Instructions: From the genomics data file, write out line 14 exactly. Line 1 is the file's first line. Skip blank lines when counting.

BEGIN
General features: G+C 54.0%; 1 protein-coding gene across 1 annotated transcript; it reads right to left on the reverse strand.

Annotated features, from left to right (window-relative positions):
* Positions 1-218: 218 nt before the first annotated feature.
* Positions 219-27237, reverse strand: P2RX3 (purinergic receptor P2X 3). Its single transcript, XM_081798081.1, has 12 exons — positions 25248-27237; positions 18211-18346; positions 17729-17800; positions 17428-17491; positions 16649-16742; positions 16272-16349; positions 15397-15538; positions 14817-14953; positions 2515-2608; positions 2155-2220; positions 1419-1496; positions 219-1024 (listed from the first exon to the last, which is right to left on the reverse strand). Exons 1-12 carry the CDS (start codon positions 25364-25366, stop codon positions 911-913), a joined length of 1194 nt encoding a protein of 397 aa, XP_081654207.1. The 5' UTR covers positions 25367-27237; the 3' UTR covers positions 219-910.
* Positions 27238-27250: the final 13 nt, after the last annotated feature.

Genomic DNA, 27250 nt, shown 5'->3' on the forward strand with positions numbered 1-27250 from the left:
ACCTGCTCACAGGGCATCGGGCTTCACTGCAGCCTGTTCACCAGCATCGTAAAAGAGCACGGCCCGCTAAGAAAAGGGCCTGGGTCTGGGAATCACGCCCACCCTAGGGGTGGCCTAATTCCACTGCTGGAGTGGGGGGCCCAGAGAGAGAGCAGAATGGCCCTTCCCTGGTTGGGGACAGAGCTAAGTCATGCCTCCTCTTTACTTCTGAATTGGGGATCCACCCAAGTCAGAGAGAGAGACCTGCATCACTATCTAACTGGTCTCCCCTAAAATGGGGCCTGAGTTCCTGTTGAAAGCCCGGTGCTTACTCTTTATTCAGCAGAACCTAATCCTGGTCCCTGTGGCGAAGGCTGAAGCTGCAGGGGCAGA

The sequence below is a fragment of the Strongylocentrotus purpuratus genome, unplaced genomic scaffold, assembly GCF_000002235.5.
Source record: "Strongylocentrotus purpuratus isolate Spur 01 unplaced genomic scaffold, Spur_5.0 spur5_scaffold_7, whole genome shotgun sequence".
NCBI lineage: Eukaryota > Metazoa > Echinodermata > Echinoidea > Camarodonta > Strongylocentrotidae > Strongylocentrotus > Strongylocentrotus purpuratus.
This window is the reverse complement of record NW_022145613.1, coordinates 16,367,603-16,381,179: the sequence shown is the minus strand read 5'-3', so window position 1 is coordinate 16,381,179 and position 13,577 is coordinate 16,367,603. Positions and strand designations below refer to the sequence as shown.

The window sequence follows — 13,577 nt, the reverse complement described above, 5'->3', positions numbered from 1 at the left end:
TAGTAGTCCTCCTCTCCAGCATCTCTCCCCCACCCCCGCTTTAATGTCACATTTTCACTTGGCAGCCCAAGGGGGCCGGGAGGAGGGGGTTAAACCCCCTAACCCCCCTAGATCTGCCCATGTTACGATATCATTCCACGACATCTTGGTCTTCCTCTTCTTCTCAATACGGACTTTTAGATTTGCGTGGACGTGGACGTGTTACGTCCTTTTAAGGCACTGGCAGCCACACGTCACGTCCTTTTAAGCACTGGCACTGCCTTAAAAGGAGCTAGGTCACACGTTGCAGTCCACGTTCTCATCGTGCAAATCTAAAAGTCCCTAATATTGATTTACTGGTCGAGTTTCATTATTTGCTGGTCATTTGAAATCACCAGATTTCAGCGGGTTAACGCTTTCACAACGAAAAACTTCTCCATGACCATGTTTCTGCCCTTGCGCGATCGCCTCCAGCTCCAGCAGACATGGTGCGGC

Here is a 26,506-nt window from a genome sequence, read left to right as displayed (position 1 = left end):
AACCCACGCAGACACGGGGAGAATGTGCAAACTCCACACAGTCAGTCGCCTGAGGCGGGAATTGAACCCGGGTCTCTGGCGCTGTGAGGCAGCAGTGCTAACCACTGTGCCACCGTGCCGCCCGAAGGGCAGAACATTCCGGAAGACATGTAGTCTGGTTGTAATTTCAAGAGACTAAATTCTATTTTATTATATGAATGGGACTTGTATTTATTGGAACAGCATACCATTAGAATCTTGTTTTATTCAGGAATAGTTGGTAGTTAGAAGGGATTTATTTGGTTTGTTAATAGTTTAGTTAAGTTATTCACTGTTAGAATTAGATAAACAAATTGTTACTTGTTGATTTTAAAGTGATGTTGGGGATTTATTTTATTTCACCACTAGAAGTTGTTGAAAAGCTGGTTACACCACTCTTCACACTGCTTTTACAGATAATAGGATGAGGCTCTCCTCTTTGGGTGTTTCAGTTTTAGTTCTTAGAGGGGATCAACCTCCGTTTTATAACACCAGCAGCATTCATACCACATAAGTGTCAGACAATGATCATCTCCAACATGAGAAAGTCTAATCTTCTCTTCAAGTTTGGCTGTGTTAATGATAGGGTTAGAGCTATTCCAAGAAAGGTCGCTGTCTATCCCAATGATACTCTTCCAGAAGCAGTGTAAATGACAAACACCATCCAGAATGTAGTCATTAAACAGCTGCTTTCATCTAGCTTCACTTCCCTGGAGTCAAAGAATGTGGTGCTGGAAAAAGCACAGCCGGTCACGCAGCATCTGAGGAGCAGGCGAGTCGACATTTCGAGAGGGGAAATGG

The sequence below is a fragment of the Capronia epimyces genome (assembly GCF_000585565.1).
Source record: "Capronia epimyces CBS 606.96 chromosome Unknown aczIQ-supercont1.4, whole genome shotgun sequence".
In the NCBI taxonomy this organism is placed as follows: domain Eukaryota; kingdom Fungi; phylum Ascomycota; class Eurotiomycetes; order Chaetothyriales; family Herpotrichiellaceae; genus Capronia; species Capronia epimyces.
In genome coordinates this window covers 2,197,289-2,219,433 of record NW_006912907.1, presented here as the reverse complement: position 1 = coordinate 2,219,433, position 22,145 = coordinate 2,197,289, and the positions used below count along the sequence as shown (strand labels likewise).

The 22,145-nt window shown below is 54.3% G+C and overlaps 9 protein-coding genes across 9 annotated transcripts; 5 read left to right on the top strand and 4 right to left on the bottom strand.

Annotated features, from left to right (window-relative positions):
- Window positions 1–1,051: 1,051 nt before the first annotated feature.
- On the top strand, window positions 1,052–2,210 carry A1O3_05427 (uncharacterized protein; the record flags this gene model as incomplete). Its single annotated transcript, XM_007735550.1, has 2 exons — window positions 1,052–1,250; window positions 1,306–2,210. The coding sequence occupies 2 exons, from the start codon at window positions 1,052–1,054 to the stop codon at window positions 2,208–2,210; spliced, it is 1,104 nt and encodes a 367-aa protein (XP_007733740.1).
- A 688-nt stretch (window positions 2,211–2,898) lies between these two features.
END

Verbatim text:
Here is a 26,506-nt window from a genome sequence, read left to right as displayed (position 1 = left end):